Reader Question: "My granddaughter recently told me she is gay. How should I talk to her about it?"
Gail says: You grew up in a time when a young woman could not, and therefore did not, come out of the closet. You were taught this was not an acceptable lifestyle and so your feelings of discomfort are understandable in that they come out of what you were taught.
But you have an opportunity to teach something quite different and hugely important here: Love yourself, whatever your orientation. Teenage years are vitally important in terms of evolving identity and feelings of self worth. She needs your approval and support and she needs your unconditional love. This is more about who she is than who she is attracted to.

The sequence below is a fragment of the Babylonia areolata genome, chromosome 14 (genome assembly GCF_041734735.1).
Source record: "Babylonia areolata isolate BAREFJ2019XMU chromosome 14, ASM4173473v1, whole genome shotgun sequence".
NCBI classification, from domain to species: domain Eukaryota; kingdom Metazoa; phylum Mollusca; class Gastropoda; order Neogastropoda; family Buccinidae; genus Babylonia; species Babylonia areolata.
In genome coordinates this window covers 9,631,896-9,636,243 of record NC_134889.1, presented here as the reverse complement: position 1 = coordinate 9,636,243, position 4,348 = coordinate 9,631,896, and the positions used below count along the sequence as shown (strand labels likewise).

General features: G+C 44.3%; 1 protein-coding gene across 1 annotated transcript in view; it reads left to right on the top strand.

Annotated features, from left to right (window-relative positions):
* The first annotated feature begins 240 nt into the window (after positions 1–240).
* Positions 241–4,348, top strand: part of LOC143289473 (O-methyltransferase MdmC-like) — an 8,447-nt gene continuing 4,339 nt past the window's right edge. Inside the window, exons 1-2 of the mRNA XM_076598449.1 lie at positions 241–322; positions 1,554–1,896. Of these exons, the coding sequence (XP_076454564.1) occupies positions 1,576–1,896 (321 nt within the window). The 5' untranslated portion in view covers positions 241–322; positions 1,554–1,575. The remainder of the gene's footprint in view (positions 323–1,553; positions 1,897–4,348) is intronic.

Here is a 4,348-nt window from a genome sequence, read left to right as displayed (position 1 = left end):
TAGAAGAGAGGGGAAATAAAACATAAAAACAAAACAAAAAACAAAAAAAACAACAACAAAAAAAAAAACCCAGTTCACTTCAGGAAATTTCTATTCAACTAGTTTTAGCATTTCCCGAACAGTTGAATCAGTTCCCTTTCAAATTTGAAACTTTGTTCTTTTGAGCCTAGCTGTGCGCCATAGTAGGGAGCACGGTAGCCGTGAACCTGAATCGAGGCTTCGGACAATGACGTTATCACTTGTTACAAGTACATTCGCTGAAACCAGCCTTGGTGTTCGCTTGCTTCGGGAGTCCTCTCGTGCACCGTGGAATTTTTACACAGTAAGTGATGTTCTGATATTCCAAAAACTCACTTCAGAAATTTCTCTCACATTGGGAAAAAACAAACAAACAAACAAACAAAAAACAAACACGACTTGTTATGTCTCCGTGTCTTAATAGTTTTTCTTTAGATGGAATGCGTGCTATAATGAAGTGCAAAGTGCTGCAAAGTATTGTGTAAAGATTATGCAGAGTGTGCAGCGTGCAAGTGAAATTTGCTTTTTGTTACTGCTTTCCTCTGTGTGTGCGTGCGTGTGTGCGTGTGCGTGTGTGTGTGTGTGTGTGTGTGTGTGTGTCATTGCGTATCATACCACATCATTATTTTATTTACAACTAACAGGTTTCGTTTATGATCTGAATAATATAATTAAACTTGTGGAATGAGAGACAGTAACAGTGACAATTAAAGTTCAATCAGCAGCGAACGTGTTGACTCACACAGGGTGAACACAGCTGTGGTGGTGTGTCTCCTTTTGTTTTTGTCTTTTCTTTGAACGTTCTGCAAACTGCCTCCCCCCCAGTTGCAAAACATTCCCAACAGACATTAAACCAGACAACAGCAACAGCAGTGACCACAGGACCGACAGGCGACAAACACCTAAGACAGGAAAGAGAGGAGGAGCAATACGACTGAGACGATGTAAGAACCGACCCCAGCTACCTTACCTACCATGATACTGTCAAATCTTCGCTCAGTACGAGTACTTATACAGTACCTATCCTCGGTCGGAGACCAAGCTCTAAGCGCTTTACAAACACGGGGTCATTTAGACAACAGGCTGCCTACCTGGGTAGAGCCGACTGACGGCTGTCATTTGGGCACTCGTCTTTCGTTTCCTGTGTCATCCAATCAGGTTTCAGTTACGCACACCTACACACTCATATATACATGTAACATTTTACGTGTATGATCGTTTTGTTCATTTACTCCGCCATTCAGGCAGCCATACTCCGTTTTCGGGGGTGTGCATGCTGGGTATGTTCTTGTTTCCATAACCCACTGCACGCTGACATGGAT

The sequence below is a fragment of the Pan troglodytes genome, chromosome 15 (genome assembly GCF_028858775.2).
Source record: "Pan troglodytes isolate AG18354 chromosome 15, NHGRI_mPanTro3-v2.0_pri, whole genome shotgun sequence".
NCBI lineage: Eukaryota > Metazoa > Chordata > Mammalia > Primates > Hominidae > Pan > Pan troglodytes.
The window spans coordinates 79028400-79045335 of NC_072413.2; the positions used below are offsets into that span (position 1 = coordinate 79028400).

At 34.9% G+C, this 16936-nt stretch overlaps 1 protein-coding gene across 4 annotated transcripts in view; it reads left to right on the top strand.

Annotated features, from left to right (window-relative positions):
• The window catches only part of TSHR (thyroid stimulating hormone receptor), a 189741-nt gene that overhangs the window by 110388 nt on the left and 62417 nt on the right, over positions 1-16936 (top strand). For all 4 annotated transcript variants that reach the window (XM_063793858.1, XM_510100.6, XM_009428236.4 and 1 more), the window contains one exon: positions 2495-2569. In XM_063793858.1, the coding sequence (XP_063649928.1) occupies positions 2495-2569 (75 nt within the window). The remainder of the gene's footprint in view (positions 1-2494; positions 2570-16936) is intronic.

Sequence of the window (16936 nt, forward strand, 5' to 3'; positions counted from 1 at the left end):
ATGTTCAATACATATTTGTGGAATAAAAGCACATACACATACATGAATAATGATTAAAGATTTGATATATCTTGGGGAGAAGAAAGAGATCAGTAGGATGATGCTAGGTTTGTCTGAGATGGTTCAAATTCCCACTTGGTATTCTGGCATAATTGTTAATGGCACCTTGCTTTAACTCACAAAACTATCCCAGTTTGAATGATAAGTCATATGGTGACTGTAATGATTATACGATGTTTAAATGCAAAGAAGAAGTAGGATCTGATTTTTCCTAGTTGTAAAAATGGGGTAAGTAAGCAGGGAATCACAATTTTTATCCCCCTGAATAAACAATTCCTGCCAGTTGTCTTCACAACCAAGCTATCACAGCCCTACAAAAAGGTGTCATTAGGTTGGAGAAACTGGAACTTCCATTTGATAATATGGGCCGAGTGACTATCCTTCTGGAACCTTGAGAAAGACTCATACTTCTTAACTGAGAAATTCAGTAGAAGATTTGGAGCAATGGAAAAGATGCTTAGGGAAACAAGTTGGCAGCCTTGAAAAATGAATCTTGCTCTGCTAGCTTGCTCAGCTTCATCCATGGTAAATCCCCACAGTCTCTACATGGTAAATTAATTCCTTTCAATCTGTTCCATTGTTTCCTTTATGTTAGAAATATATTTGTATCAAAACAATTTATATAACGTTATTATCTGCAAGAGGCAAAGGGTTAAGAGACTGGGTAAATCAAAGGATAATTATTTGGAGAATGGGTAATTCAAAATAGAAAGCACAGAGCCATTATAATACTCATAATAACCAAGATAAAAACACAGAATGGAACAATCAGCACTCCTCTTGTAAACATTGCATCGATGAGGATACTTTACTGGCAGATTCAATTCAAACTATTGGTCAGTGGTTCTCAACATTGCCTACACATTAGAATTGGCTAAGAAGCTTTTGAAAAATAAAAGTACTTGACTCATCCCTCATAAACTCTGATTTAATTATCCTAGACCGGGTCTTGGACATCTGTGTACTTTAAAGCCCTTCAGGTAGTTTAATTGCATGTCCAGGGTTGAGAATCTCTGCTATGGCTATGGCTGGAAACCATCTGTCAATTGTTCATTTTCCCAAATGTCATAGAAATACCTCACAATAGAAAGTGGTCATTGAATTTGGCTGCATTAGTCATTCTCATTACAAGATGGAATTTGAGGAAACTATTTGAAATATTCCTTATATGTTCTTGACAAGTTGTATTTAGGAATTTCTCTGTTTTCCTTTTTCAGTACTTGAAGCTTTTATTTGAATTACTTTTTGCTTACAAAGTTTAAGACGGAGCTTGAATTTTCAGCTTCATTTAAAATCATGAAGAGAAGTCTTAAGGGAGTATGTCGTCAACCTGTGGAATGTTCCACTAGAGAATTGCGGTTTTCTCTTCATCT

Part of your discomfort comes from having any thoughts at all about your granddaughter, so newly not a cute little girl, being a sexual person. Applaud her bravery in being forthright in whom she is, it is not easy for a teenager to do.
Understand that homosexuality is not a choice, but loving and accepting your granddaughter for herself is. Disapproving or ignoring her coming out will not change her orientation, but it will make her feel unloved, hurt, angry, and confused.
You do not need to have long, involved conversations with her about her sexual orientation, if you feel uncomfortable. A simple statement that you love and accept her for exactly who she is will be just fine. This will also likely make you closer.
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Psychiatrist, psychoanalyst, columnist, bestselling author, and television commentator Gail Saltz, M.D., has been called "a voice of wisdom and insight in a world of confusion and contradictions" by Tom Brokaw. Dr. Saltz is a regular health, sex, and relationship contributor to the Today show.
How well do you get along with your grandchild and other family members? Want to know if your personalities mesh?Find out here.